Question of the Week: 12/7-12/13/20

Last of the corps commander questions for a little while…

In your opinion, who was the best corps commander for the Confederate Army of Tennessee?

15 Responses to Question of the Week: 12/7-12/13/20

  1. If Richard H. Anderson had not experienced a major falling out with Braxton Bragg as result of New Year’s celebrations January 1862, this capable Corps Commander would have been present at Battle of Shiloh (instead of wasting his talent in the Eastern Theatre.)
    Therefore, the only acceptable answer is Nathan Bedford Forrest.

    1. I would argue Forrest was a mediocre Corps commander. He was more effective with a brigade or smaller units. He didn’t even want to be a Corps commander, but Bragg wanted him to one of his two cavalry corps commanders. He performed better than Joe Wheeler and his natural aggressiveness brought him into contact with Union forces giving Bragg some idea about what was going on in front of him.

    2. Civil War cavalry commanders generated such mystique and popular notoriety that it is difficult to separate fact from fiction. Here are the major exploits of N. B. Forrest of which this author is aware:
      FEB 1862 – Forrest manages to extract over 1500 men (and himself) from the trap that Fort Donelson has become.
      FEB 1862 – Forrest assists in destroying military supplies as Confederate Nashville is evacuated.
      APR 1862 – Forrest takes part in rearguard action that stops Federal pursuit of fleeing Confederates after Battle of Shiloh.
      JUL 1862 – As Battalion commander, Forrest leads assault on Murfreesboro.
      Summer 1862 – Forrest given command of Cavalry Corps.
      DEC 1862 – Forrest takes part in operation that ALMOST captured U.S. Grant in Northern Mississippi. Meanwhile, raids against crucial railroads slow Federal supplies to a crawl and almost succeed in isolating Memphis and Corinth Mississippi.
      DEC 1862 – Forrest victory at Parker’s Cross Roads.
      SEP 1863 – Forrest uses his cavalry as “dismounted cavalry” during Chickamauga operation. [Many times previous, cavalry were held in the rear in ineffectual roles, when their rifles and shotguns could have been put to aggressive use.]
      FEB 1864 – Forrest victory at Okolona Mississippi.
      FEB 1864 – Forrest victory at Ellis Bridge.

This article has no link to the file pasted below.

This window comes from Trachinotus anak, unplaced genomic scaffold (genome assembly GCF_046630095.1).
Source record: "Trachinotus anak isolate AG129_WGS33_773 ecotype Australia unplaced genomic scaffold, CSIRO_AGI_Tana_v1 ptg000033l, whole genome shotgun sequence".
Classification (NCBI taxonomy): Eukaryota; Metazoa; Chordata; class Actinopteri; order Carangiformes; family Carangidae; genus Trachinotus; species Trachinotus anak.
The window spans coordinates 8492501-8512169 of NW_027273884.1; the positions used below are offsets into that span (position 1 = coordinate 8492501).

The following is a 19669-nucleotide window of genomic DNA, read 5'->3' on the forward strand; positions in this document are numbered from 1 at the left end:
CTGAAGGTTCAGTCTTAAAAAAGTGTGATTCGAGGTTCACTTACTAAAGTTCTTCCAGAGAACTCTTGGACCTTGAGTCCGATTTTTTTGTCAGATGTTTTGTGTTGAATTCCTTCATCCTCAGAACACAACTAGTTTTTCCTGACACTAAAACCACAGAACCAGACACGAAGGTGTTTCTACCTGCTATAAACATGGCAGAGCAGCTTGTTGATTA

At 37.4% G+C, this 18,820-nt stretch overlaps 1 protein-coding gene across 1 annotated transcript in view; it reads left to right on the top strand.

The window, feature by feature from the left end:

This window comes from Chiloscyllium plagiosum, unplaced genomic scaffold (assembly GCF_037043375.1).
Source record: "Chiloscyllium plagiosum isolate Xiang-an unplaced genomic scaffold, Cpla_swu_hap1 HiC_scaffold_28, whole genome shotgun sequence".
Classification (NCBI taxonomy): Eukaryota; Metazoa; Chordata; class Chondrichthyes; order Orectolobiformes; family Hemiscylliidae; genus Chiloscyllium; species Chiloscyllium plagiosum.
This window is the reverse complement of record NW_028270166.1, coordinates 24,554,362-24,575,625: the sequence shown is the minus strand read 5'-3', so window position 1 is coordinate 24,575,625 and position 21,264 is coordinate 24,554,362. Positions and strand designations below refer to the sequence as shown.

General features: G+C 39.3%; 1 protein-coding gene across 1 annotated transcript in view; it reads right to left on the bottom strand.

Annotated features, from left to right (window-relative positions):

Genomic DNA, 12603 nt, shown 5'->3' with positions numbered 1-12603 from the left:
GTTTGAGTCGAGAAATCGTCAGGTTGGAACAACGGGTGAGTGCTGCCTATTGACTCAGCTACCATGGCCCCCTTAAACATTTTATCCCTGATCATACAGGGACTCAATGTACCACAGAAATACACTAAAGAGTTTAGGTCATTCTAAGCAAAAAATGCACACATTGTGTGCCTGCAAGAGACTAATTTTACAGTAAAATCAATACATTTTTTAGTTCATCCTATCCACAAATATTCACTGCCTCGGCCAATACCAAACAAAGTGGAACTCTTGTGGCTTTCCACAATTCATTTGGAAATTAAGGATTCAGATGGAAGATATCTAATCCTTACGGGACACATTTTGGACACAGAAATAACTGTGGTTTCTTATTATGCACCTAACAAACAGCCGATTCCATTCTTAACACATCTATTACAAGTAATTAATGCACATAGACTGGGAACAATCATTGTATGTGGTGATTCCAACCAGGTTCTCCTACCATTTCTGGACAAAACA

APR 1864 – Fort Pillow. This likely war crime soured historic view of otherwise successful harassment and disruption operations conducted by Forrest in West Tennessee/ Northern Mississippi.
      JUN 1864 – Forrest victory at Brice’s Cross Roads.
      Summer 1864 – While Forrest was mostly successful in protecting western CSA food supplies, his presence in the west was seen as Federal “victory” [because he was not further east disrupting Sherman’s operations.]
      Autumn 1864 – Joining Hood after commencement of the movement north, Forrest was put in overall command of cavalry and tasked with screening Hood’s advance…
      NOV 1864 – Disaster at Franklin.
      DEC 1864 – Disaster at Nashville.
      [Although Forrest continued to command cavalry in the West through the end of the war, his best days were behind him: all efforts were ultimately ineffectual.]

  2. Judging on battlefield performance, the answer is Hardee or A.P. Stewart. Buckner ranks pretty high also, but was only with the army for a short time.

  3. James Longstreet. His corps, on loan from the Army of Northern Virginia, crashed through the enemy at the Battle of Chickamauga, leading to the Army of the Tennessee’s defeat. He later faltered somewhat during the siege of Chattanooga and failed to capture Knoxville. But his troops’ performance at Chickamauga more than made up for the two latter incidents.

  4. Arguably none were great. Hardee was okay. No better than Bragg when Bragg was a corps commander. Stewart was about the same.

    Longstreet was arguably the best when part of the AoT.

  5. Since Patrick Cleburne commanded a corps at Jonestown (or what was left of one), I think he should be in the running. His performance leading a division was always nothing short of spectacular., Just think of what he could have done with a corps. I think Ringgold Gap demonstrates that he brought Hooker’s XX Corps sent to chase Bragg after Chattanooga to a screeching halt with his division.

  6. I agree with Charles Martin about Pat Cleburne, the Stonewall Jackson of the West. Our nation is lucky that the rabid white supremacy of Southern political leaders prevented him from being promoted to corps commander.

    Cleburne’s promotion was blocked after he suggested black slaves be allowed to become Rebel soldiers. His suggestion resulted in some Southern leaders lambasting Cleburne as a traitor. The entire controversy is one of the CW’s great ironies.

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